Our collection of picture books featuring Black and Indigenous people and People of Color (BIPOC) is available to the public. *Inclusion of a title in the collection DOES NOT EQUAL a recommendation.* Click here for more on book evaluation.
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28 matching booksShow Filters
"This sweet author-illustrator debut celebrates imagination, the magic of friendship, and all the different ways we make a new place feel like home. For Ren, home is his grandmother’s little house, and the lush forest that surrounds it. Home is a place of magic and wonder, filled with all the fantastical friends that Ren dreams up. Home is where his imagination can run wild. For Ava, home is a brick and cement city, where there’s always something to do or see or hear. Home is a place bursting with life, where people bustle in and out like a big parade. Home is where Ava is never lonely because there’s always someone to share in her adventures. When Ren moves to Ava’s city, he feels lost without his wild. How will he ever feel at home in a place with no green and no magic, where everything is exactly what it seems? Of course, not everything in the city is what meets the eye, and as Ren discovers, nothing makes you feel at home quite like a friend. Inspired by the stories her father told her about moving from Puerto Rico to New York as a child, Zara González Hoang’s author-illustrator debut is an imaginative exploration of the true meaning of “home.”" -- publisher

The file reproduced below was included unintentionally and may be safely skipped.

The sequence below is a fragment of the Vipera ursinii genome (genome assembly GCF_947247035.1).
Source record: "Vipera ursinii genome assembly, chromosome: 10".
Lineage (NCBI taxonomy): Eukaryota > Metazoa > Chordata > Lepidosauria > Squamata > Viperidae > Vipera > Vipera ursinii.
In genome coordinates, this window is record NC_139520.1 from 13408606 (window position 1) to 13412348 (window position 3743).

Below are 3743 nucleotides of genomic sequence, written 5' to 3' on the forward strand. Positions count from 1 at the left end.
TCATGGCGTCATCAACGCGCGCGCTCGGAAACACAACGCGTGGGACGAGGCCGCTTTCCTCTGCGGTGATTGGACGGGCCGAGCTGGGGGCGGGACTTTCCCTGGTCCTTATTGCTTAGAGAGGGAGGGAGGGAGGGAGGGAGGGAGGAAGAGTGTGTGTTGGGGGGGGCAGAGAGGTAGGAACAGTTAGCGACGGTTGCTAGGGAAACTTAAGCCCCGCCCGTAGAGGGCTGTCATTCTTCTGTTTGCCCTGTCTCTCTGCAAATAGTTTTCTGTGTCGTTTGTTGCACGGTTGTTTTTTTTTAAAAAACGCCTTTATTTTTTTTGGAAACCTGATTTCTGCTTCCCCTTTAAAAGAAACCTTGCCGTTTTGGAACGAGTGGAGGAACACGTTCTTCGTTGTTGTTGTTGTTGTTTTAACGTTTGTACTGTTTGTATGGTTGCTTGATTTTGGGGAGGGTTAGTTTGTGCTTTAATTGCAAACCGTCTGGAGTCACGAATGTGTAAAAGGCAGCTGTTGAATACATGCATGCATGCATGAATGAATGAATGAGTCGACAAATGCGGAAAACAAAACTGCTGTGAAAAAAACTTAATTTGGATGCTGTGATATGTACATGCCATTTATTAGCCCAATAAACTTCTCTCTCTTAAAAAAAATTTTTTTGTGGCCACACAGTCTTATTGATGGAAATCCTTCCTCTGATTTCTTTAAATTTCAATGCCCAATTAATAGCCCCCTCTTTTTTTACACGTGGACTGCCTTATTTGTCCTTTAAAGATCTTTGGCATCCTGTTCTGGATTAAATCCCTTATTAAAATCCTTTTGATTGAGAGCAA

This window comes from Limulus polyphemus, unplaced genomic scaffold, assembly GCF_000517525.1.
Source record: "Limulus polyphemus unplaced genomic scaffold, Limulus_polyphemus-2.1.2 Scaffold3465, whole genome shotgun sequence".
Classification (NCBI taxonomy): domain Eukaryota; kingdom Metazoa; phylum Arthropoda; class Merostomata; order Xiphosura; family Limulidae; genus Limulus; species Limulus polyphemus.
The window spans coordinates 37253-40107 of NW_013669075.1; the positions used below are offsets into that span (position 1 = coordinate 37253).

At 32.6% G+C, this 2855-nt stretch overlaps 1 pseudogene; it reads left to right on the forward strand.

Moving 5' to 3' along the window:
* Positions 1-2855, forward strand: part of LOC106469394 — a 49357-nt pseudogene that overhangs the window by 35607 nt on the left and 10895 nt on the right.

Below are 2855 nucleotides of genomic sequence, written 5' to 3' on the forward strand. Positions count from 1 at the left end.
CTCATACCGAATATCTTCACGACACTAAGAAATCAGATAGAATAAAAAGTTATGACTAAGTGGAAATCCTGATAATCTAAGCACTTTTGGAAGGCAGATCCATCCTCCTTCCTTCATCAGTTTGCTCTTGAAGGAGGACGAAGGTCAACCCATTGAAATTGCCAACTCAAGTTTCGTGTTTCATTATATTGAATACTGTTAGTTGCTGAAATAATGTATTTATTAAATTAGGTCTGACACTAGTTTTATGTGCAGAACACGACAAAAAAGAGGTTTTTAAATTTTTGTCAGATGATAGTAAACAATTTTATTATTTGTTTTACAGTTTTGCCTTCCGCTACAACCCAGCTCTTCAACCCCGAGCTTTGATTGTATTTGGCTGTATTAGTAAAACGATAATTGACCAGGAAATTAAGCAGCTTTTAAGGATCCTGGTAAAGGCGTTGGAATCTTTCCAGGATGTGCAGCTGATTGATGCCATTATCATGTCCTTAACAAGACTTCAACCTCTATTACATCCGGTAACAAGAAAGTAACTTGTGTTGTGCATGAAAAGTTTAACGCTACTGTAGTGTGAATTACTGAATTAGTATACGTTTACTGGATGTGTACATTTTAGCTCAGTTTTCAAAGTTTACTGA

"Part of the best-selling Little People, BIG DREAMS series, Jean-Michel Basquiat tells the inspiring story of this pioneering American artist. In this book from the critically acclaimed, multimillion-copy best-selling Little People, BIG DREAMS series, discover the life of Jean-Michel Basquiat, the graffiti street art movement pioneer. Jean-Michel was born in Brooklyn, New York, to a Puerto Rican mother and Haitian father. When he was eight and recovering from an accident in bed, his mother gave him a copy of Gray's Anatomy, which sparked his interest in the human form. As a teenager, he gained recognition as part of the graffito duo SAMO that spray-painted cryptic messages and images around the landscape of Manhattan's Lower East Side. He eventually made his way to the New York gallery scene and on to international acclaim. This moving book features stylish and quirky illustrations and extra facts at the back, including a biographical timeline with historical photos and a detailed profile of the brilliant artist's life. Little People, BIG DREAMS is a best-selling series of books and educational games that explore the lives of outstanding people, from designers and artists to scientists and activists. All of them achieved incredible things, yet each began life as a child with a dream." -- publisher